Physician assistant (PA) has become a popular program of study for graduate school students. Before you choose a physician assistant degree program, you should develop a more thorough understanding of what a physician assistant is. Although not qualified to use the title “doctor” or “physician,” a physician assistant practices medicine like doctors do. They receive advanced education and clinical training and often serve as a principal or primary care provider in any number of medical specialties.
A Practitioner of Medicine, But Not a Doctor
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The first thing you should know about physician assistants is that, despite the word “physician” appearing in their job title, they aren’t medical doctors. They don’t have the necessary degree – a Doctor of Medicine (D.M.) or Doctor of Osteopathic Medicine (D.O.) – to meet the requirements to officially be a medical doctor. They do, however, practice medicine, according to the United States Bureau of Labor Statistics (BLS). Practicing medicine entails everything from conducting physicals exams of patients and ordering diagnostic tests to treating a patient’s medical conditions.
If you look at the five most important core tasks of a physician assistant – examine patients, formulate diagnoses, prescribe treatments, order diagnostic tests and interpret test results, according to O*NET – it can be hard to distinguish between a PA and a doctor. The primary difference is that PAs may need physician approval for the medications and therapies they prescribe. Other differences in job duties include assisting doctors with medical procedures in support roles, such as stitching incisions shut during a surgery.
Physician assistants are often confused with other healthcare roles, like nurse or medical assistant. Although there’s some overlap in job duties, particularly between PAs and nurse practitioners (a type of advanced practice registered nurse), PAs are approaching clinical care from a medical perspective, not a nursing perspective. The medical model emphasizes disease of the anatomical parts and physiological systems that make up the body. The nursing model, on the other hand, is generally more concerned with holistic or integrated care, otherwise described as the care of the whole patient.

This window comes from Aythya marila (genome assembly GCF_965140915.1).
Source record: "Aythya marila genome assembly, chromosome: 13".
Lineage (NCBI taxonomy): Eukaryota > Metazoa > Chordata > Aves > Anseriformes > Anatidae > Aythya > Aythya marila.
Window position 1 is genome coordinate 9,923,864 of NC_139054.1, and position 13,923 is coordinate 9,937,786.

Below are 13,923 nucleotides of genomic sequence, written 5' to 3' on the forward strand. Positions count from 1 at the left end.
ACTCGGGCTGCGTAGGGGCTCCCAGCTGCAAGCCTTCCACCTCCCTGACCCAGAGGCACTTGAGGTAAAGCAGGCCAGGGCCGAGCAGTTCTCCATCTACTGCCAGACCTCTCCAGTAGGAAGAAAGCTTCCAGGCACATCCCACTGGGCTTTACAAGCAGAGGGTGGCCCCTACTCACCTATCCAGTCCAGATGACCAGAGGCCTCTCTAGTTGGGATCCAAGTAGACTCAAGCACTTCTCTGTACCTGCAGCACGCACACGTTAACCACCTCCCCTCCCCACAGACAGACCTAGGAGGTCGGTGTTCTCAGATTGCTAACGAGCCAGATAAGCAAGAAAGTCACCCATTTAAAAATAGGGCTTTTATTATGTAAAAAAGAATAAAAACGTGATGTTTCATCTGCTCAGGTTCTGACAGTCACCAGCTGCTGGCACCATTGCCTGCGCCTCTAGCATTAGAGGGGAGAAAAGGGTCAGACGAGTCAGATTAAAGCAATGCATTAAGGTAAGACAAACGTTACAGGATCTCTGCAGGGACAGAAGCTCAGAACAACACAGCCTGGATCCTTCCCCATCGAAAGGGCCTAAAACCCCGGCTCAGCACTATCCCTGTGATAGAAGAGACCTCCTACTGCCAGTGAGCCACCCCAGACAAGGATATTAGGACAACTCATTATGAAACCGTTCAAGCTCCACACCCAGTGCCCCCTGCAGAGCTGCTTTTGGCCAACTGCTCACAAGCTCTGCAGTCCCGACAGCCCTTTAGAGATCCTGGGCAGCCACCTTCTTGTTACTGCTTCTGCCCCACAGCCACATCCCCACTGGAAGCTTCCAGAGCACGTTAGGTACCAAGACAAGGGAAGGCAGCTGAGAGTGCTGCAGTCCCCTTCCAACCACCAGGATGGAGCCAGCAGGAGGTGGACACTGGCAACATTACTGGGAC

Medical assistant and physician assistant may sound similar, but they’re two very different jobs. While physician assistants practice medicine like doctors do, medical assistants perform clerical and administrative tasks.
A Principal Healthcare Provider in Numerous Medical Specialties
Don’t let the term “assistant” fool you. Physician assistants don’t just help physicians – they work under a doctor’s supervision to provide direct care to patients themselves. Often, a PA acts as a principal healthcare provider, or primary care provider, for patients, according to the American Academy of PAs.
Although physician assistants work under supervision, they aren’t limited to practicing medicine only when a doctor is hovering directly over them. Instead, they may communicate directly with their supervising physician either face-to-face or via phone or electronic communication systems. The doctor is responsible for the patient, but the PA may share in that responsibility. The physician assistant may even be the first line of clinical assistance when a patient needs routine care or requires diagnosis and treatment of a medical condition.
Like doctors, physician assistants work in many different areas of specialty. Some of the specialties you may choose to work in as a PA include surgery, pediatrics, psychiatry and emergency medicine, according to the BLS. Other PAs work in family medicine and primary care, where they provide generalized, comprehensive care to patients. Primary care physician assistants perform regular wellness exams that many specialists don’t do. They also conduct routine screening for common medical conditions and diagnose and treat conditions such as colds and other illnesses.
A primary care PA may identify a problem through preventive screening and regular wellness examinations or in the course of diagnosing an illness that requires referral to a specialist – who may also be a PA.
A Healthcare Worker Educated in Clinical Medical Practice
While PAs don’t go through medical school, they complete their own form of advanced professional training. In a master’s degree program that takes two to three years to complete, they typically spend 2,000 hours on clinical work, according to the American Academy of PAs. Master’s degree programs in physician assistant studies often include clinical rotations in a variety of fields specialization, including primary care, family medicine, internal medicine, surgery, pediatrics, women’s health, emergency medicine and psychiatry.
Clinical experience is of immense importance to a PA, because the core of your job revolves around working with patients in a clinical setting. However, some PAs do work in other areas, like clinical research and academia.